The first to say yes

Olivet Presbyterian Church in Cedar Rapids, Iowa, becomes first official Matthew 25 church

by Mike Ferguson | Presbyterian News Service

LOUISVILLE — Once the website went live Monday, Olivet Presbyterian Church in Cedar Rapids, Iowa, a church of about 65 members, became the first church to officially accept the Matthew 25 Invitation.

“It’s so exciting,” said the church’s part-time pastor, the Rev. Michele Scott, who returned to the community where she grew up after serving churches around the country and working for a Cedar Rapids aerospace company. “Olivet has always been my idea of the church that is listening to the Spirit and is actively involved in ministry.”

In their initial communication online, members of the 115-year-old church said they’re working on two of the three Matthew 25 goals — eradicating systemic poverty and building congregational vitality. The third goal is dismantling structural racism.

The Olivet Neighborhood Mission, which the church established nearby during the early 1980s after running out of room to hold clothing and food donations, served more than 24,000 clients last year, according to Denise Helle, an Olivet Presbyterian Church ruling elder. The Mission distributed more than 8,200 food boxes and received more than 9,900 clothing donations.

The Olivet Neighborhood Mission also provides Head Start education as well as space and support for 70 youth enrolled in the Boys and Girls Club that meets at the Mission.

“Trends indicate that the number of clients and the severity of their needs will continue to increase,” Helle said. “There are plans to increase capacity for food storage and distribution.”

Olivet Presbyterian Church in Cedar Rapids, Iowa, was the first church to officially accept the Matthew 25 Invitation. (Contributed photo)

Helle said church members “listen closely to our neighbors who come to the Mission.” When pleas for weekly support groups were voiced, the church responded. Services provided during those support groups include Bible study and prayer as well as workshops on cooking on a shoestring, budgeting and mental health resilience.

“We may be comparatively small in membership,” Helle said, “but this is not a deterrent. We will be open-handed and freely give always.”

Although Tuesday marked only the second day of the Matthew 25 Invitation, it’s taking hold across the denomination. To date, at least eight mid councils representing more than 500 churches have expressed interest or asked for more information.

Churches large and small are expected to say yes to the Invitation.

“This little church doesn’t worry about numbers,” Scott said. “Our older members work hard too. Everyone is active and involved.”

Scott said that Olivet Neighborhood Mission director Julie Palmer works hard at grant-writing and motivating volunteers. “We are discipling the community by reaching out,” Scott said.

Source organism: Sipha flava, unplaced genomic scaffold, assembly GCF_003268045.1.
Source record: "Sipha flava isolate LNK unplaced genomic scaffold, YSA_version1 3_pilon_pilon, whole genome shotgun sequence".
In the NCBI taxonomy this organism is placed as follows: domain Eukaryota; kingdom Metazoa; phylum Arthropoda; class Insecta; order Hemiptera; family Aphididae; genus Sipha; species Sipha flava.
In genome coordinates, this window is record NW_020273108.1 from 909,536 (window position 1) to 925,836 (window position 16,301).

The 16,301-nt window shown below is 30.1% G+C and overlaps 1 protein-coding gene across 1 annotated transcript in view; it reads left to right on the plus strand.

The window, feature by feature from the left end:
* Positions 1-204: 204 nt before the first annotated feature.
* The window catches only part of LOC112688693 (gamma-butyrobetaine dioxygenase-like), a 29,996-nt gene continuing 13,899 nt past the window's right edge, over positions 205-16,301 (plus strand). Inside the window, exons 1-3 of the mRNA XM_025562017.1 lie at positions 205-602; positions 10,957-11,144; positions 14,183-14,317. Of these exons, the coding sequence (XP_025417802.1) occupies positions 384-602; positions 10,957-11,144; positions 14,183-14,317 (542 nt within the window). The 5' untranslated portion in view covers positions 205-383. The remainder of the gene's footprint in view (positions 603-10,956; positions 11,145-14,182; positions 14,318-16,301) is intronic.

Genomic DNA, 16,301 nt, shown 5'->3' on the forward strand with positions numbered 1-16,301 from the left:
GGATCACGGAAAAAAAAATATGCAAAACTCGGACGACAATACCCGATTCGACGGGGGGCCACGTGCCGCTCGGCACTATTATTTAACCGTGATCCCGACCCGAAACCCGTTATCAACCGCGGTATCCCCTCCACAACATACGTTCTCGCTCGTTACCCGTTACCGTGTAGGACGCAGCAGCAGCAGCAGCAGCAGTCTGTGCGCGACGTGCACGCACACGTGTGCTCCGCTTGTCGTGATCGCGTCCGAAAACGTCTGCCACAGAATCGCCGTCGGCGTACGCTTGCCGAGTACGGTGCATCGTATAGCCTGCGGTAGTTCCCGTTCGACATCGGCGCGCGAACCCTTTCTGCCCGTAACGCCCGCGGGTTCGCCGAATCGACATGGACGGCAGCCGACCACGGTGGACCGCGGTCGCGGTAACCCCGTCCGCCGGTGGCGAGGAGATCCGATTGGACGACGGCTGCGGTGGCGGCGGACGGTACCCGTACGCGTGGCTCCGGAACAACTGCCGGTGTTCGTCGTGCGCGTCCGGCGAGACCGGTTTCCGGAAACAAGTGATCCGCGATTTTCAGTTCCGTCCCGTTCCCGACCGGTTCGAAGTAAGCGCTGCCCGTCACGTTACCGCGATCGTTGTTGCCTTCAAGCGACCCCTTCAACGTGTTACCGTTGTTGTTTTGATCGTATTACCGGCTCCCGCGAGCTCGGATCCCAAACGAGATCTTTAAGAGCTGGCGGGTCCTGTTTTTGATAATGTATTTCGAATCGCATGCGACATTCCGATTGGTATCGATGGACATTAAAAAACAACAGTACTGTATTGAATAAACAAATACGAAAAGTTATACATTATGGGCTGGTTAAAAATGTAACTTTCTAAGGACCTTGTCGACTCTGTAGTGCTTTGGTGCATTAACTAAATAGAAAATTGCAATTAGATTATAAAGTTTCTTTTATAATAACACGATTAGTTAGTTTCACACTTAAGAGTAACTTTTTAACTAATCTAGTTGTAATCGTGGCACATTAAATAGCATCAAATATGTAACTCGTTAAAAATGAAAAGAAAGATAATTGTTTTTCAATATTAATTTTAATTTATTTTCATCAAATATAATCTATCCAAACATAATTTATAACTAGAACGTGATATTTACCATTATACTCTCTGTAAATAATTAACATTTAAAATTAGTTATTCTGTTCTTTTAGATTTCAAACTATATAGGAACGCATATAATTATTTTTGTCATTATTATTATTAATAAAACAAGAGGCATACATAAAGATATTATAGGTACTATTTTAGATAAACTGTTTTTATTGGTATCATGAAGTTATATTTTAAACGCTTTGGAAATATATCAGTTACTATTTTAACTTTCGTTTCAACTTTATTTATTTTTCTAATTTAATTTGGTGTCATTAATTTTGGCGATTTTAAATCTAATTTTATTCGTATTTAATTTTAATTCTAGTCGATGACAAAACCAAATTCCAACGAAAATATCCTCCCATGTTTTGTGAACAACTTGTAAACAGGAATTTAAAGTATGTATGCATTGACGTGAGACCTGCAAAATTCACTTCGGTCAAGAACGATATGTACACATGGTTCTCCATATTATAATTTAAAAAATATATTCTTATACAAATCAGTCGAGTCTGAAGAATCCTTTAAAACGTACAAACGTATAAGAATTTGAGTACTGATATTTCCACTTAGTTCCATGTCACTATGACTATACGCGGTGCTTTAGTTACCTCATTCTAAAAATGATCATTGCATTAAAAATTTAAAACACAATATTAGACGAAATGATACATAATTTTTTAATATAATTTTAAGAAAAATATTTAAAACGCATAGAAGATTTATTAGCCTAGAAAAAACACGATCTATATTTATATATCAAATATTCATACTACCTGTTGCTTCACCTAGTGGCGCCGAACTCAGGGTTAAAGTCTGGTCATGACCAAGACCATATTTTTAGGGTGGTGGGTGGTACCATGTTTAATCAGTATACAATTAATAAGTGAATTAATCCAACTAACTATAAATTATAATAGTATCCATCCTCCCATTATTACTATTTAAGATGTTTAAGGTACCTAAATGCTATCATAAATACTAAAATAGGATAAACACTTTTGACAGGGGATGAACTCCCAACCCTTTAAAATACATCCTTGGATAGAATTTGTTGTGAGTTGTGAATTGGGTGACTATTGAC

She said she’s at the Mission for about two hours each Friday, when about 150 people show up for food, clothing or services.

“We are interested in greeting them cheerfully,” she said. “Some share the challenges that they have, and we ask if we can put them on the prayer list” — anonymously. Even with more than 131,000 people, “Cedar Rapids is still a small metro area,” Scott said. “We never share even first names.”

As to congregational vitality, Scott said there’s always the possibility that a church the size of Olivet Presbyterian Church will one day close.

“But it’s a vital part of this community, and it certainly would be missed,” she said. “The Lord is always preparing us to make something new to transform this world. We are already doing a lot of work, but there is still a lot more to do.”

Scott said church members are “still figuring out” how to provide a mental health support group with the county’s mental health center just a short walk from the church.

“A member came to me and said, ‘You know, there will be folks in the neighborhood who say, “Not in my backyard,”’ Scott said. “We need to help people understand how they can be part of the solution.”

Many of the 70 children served by the Boys and Girls Club that’s housed  at the Mission will attend this summer’s Vacation Bible School, which meets for three hours every Wednesday evening in July. This year’s theme is mission, Scott noted.

“We want to make sure these youngsters understand that even if they have only a widow’s mite at home, they can still do something for someone else,” she said. “Some of these kids are always on the receiving end, so this is part of the growing process.”

In previous work, Scott said she sometimes had to cajole church members to get involved in their neighborhood. That’s not the case at her current church.

“It’s a strange experience,” she said with a laugh. “I’ve had to rein people back.”


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